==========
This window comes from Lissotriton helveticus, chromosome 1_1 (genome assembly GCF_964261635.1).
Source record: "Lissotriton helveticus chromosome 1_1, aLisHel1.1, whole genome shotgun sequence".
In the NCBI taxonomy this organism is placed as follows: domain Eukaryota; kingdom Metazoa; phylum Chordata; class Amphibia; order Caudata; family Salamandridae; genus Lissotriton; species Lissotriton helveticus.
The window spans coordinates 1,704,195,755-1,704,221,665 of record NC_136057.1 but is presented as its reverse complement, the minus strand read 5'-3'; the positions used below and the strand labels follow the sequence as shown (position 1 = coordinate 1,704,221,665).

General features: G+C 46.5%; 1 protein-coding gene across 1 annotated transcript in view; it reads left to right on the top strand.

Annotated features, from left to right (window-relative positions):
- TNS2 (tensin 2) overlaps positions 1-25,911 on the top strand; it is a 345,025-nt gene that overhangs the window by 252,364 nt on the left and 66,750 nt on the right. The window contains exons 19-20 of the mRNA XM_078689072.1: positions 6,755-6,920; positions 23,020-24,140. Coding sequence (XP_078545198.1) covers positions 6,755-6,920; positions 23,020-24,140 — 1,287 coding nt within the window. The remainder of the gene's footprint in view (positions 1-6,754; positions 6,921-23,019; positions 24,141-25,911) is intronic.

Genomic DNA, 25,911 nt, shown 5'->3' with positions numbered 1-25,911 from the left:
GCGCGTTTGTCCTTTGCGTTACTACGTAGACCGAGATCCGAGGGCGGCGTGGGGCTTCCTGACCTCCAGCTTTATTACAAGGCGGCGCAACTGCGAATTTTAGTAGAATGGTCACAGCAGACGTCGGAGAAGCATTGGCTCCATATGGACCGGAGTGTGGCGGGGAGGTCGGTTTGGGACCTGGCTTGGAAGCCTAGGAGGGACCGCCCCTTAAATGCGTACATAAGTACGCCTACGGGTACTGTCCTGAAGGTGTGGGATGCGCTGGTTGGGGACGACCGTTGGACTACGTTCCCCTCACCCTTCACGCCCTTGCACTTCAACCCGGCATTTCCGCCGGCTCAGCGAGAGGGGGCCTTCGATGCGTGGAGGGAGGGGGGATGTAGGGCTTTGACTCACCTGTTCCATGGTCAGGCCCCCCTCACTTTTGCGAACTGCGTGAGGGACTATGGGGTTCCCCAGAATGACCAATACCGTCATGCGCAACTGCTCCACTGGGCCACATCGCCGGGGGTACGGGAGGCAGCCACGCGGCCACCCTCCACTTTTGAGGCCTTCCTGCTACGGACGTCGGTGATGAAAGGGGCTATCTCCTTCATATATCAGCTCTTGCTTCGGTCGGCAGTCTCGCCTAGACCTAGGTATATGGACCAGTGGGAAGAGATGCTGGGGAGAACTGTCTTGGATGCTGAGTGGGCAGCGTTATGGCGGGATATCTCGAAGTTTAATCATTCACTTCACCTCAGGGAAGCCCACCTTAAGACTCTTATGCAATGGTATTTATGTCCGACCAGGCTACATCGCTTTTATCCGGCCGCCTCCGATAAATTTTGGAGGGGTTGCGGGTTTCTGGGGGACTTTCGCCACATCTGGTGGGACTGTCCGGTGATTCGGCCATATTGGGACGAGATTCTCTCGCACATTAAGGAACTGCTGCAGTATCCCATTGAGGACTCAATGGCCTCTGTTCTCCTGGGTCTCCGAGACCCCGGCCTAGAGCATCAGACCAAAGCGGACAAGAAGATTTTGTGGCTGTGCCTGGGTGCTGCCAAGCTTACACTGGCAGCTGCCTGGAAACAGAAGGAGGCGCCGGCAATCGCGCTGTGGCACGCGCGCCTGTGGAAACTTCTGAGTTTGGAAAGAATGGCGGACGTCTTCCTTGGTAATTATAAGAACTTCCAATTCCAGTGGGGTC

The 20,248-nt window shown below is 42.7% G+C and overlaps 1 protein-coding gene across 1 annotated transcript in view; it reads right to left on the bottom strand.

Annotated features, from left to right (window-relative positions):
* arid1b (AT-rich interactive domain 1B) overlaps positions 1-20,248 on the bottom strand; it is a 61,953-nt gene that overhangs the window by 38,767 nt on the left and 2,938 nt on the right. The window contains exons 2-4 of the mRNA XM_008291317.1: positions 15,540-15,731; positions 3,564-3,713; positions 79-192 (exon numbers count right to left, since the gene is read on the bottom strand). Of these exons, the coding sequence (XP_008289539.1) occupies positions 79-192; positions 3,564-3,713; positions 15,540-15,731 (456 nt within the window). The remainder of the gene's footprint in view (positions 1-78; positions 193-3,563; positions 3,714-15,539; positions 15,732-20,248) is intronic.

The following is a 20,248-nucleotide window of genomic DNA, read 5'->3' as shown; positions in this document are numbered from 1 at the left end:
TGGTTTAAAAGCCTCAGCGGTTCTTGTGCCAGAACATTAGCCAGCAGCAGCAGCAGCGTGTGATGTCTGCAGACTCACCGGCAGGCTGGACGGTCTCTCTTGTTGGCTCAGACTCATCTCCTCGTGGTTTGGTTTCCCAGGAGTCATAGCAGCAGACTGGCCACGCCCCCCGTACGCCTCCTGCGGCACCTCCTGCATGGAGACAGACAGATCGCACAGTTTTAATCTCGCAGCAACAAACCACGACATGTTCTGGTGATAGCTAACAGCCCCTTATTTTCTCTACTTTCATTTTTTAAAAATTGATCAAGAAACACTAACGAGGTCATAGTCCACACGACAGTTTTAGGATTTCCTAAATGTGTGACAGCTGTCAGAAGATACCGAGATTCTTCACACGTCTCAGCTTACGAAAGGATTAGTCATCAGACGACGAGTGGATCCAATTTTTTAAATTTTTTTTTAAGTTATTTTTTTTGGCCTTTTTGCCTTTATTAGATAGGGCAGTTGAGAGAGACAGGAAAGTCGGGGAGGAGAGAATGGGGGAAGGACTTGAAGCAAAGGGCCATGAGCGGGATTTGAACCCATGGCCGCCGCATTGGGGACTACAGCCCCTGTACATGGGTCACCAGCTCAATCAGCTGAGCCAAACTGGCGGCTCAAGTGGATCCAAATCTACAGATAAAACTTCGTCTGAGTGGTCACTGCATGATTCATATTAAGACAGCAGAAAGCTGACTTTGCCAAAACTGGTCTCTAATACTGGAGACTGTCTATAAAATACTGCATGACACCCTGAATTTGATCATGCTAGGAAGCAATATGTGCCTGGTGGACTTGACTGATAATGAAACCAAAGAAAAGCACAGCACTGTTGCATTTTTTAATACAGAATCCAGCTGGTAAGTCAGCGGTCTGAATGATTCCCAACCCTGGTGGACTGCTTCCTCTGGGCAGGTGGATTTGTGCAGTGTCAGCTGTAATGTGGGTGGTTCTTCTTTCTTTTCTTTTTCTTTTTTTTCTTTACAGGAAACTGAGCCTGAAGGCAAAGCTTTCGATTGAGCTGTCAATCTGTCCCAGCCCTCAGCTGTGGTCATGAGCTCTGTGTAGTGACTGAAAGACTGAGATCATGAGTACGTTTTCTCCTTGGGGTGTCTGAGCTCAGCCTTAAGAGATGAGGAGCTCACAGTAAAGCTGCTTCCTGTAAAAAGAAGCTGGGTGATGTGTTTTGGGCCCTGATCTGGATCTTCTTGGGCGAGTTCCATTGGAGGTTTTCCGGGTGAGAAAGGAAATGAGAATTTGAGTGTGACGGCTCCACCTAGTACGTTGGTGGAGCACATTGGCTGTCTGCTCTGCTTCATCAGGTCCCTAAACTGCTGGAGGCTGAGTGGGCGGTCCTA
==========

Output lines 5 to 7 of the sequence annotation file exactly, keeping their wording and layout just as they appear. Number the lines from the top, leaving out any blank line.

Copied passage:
General features: G+C 46.5%; 1 protein-coding gene across 1 annotated transcript in view; it reads left to right on the top strand.

Annotated features, from left to right (window-relative positions):
- TNS2 (tensin 2) overlaps positions 1-25,911 on the top strand; it is a 345,025-nt gene that overhangs the window by 252,364 nt on the left and 66,750 nt on the right. The window contains exons 19-20 of the mRNA XM_078689072.1: positions 6,755-6,920; positions 23,020-24,140. Coding sequence (XP_078545198.1) covers positions 6,755-6,920; positions 23,020-24,140 — 1,287 coding nt within the window. The remainder of the gene's footprint in view (positions 1-6,754; positions 6,921-23,019; positions 24,141-25,911) is intronic.